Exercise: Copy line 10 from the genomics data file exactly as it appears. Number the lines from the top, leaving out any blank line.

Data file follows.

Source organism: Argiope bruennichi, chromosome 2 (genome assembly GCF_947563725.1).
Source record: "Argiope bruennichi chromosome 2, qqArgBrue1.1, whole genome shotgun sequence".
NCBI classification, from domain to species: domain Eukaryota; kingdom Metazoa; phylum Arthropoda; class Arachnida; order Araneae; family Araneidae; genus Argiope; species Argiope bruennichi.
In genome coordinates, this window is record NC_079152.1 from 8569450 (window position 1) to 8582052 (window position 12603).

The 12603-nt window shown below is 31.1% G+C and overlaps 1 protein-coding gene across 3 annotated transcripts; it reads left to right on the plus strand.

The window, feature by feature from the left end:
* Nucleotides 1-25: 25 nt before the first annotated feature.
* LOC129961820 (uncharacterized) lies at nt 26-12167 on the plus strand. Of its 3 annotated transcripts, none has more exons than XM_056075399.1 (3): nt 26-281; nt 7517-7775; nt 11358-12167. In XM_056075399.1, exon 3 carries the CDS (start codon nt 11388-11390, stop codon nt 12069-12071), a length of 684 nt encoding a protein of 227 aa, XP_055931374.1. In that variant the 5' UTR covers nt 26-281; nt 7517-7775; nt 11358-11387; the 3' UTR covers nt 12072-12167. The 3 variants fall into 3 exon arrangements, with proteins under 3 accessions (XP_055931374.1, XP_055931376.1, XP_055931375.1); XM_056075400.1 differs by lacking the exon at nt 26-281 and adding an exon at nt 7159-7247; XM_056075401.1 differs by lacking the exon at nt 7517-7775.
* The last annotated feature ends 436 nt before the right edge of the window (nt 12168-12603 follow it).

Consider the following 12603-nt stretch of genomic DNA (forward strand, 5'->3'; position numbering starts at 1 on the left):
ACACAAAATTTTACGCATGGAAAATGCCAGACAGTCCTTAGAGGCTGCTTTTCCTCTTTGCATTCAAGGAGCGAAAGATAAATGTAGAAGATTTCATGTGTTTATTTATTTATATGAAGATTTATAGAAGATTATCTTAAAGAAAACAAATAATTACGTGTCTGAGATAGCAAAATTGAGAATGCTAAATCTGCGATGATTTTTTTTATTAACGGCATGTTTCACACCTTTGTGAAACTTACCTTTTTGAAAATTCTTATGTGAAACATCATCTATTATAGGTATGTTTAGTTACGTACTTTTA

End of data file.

Consider the following 12603-nt stretch of genomic DNA (forward strand, 5'->3'; position numbering starts at 1 on the left):